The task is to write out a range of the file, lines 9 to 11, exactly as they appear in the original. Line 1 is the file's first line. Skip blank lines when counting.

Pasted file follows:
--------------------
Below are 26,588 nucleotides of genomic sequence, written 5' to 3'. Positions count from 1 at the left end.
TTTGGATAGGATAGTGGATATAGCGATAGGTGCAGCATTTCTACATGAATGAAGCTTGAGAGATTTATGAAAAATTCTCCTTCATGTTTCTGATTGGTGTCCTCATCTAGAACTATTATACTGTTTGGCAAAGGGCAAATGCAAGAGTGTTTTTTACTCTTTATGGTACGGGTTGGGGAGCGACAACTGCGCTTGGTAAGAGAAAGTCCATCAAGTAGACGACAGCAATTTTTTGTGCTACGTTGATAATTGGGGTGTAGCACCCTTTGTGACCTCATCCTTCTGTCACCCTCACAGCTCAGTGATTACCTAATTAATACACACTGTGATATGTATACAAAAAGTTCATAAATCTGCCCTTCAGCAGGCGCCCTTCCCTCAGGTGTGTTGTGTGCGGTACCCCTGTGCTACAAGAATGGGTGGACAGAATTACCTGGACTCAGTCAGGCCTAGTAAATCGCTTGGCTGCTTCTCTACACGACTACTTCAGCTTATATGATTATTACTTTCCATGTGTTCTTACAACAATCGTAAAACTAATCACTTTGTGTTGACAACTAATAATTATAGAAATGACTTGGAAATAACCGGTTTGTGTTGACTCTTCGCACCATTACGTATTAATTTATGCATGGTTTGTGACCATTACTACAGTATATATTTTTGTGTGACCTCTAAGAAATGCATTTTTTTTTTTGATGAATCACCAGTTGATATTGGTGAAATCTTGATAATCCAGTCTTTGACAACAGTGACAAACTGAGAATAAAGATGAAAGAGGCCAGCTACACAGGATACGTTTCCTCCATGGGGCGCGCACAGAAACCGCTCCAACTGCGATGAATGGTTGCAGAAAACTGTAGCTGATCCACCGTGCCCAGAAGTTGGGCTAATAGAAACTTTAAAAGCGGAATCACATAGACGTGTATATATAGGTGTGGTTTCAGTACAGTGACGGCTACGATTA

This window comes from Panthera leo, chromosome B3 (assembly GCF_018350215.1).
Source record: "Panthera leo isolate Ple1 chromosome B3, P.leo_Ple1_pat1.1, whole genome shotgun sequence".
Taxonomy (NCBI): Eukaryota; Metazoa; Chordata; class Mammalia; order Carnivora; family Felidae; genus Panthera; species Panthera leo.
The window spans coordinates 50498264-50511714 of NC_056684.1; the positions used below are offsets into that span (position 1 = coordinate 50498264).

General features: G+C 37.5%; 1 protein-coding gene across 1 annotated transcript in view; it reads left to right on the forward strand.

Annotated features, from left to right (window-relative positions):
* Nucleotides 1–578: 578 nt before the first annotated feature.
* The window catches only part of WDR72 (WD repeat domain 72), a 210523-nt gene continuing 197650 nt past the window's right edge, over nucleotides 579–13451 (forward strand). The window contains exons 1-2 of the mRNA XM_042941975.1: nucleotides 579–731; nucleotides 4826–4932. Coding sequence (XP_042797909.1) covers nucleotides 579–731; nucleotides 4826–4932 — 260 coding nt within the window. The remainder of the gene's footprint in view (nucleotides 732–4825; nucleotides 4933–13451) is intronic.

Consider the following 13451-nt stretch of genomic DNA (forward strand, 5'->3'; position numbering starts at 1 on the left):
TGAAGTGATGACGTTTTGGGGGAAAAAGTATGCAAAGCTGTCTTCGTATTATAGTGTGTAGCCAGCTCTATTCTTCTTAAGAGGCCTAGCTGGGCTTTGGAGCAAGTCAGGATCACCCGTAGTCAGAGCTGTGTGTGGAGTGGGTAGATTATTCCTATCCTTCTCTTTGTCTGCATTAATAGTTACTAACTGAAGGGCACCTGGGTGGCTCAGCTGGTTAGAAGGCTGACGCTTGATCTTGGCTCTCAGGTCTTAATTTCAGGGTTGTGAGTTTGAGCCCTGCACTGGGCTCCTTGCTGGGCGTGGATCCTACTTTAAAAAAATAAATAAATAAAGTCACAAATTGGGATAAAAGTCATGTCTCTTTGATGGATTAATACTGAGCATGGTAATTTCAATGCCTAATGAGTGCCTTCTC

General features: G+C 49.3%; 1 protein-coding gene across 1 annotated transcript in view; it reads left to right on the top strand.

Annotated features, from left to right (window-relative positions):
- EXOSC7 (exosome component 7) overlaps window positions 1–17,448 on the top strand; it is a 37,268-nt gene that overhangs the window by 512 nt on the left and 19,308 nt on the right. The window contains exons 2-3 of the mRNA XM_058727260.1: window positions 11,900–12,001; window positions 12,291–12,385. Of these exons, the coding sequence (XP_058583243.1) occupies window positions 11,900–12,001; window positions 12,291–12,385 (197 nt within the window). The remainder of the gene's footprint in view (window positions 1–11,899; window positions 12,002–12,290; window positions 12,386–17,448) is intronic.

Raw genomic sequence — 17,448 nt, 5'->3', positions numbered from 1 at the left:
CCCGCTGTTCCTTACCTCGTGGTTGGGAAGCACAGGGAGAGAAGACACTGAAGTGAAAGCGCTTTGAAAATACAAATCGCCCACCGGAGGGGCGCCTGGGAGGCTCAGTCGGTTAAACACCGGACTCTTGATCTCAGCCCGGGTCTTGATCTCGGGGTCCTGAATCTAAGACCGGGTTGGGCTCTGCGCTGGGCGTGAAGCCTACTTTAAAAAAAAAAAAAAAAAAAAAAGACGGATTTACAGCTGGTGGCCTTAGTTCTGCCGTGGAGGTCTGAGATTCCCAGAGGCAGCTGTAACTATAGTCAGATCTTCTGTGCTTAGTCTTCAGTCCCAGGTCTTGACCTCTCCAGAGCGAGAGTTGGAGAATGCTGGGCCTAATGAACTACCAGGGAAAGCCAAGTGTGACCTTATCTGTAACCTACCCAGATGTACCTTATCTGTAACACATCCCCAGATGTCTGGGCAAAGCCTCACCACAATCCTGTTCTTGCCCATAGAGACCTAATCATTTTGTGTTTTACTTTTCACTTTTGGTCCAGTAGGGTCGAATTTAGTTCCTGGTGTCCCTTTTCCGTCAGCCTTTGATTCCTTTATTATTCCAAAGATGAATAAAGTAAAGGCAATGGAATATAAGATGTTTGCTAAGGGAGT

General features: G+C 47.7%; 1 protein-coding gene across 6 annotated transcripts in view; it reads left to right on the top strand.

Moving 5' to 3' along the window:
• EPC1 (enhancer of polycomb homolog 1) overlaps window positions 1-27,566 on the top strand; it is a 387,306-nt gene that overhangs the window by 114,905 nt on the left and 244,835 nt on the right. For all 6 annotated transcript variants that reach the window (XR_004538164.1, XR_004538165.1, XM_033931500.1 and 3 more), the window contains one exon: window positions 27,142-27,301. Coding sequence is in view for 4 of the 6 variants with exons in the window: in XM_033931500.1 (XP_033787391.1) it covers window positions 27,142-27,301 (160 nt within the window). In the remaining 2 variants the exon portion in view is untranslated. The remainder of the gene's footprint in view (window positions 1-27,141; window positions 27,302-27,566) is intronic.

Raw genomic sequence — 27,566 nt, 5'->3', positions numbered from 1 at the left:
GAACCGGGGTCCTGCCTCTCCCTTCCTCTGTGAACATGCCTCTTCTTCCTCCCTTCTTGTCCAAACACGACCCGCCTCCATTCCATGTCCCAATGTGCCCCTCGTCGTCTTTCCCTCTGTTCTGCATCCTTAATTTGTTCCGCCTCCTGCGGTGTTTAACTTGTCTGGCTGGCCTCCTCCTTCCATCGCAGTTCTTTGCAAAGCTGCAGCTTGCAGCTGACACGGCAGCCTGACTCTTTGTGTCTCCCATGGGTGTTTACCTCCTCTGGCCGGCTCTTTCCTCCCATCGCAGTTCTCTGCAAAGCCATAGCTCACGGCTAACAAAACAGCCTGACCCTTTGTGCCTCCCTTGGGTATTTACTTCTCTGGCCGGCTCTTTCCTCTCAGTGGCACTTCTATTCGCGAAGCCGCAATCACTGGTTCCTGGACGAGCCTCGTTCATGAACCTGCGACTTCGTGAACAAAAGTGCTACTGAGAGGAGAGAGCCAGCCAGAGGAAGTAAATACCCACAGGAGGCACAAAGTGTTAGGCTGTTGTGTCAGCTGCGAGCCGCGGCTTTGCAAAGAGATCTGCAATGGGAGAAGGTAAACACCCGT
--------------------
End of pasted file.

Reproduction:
* Nucleotides 1–578: 578 nt before the first annotated feature.
* The window catches only part of WDR72 (WD repeat domain 72), a 210523-nt gene continuing 197650 nt past the window's right edge, over nucleotides 579–13451 (forward strand). The window contains exons 1-2 of the mRNA XM_042941975.1: nucleotides 579–731; nucleotides 4826–4932. Coding sequence (XP_042797909.1) covers nucleotides 579–731; nucleotides 4826–4932 — 260 coding nt within the window. The remainder of the gene's footprint in view (nucleotides 732–4825; nucleotides 4933–13451) is intronic.

Consider the following 13451-nt stretch of genomic DNA (forward strand, 5'->3'; position numbering starts at 1 on the left):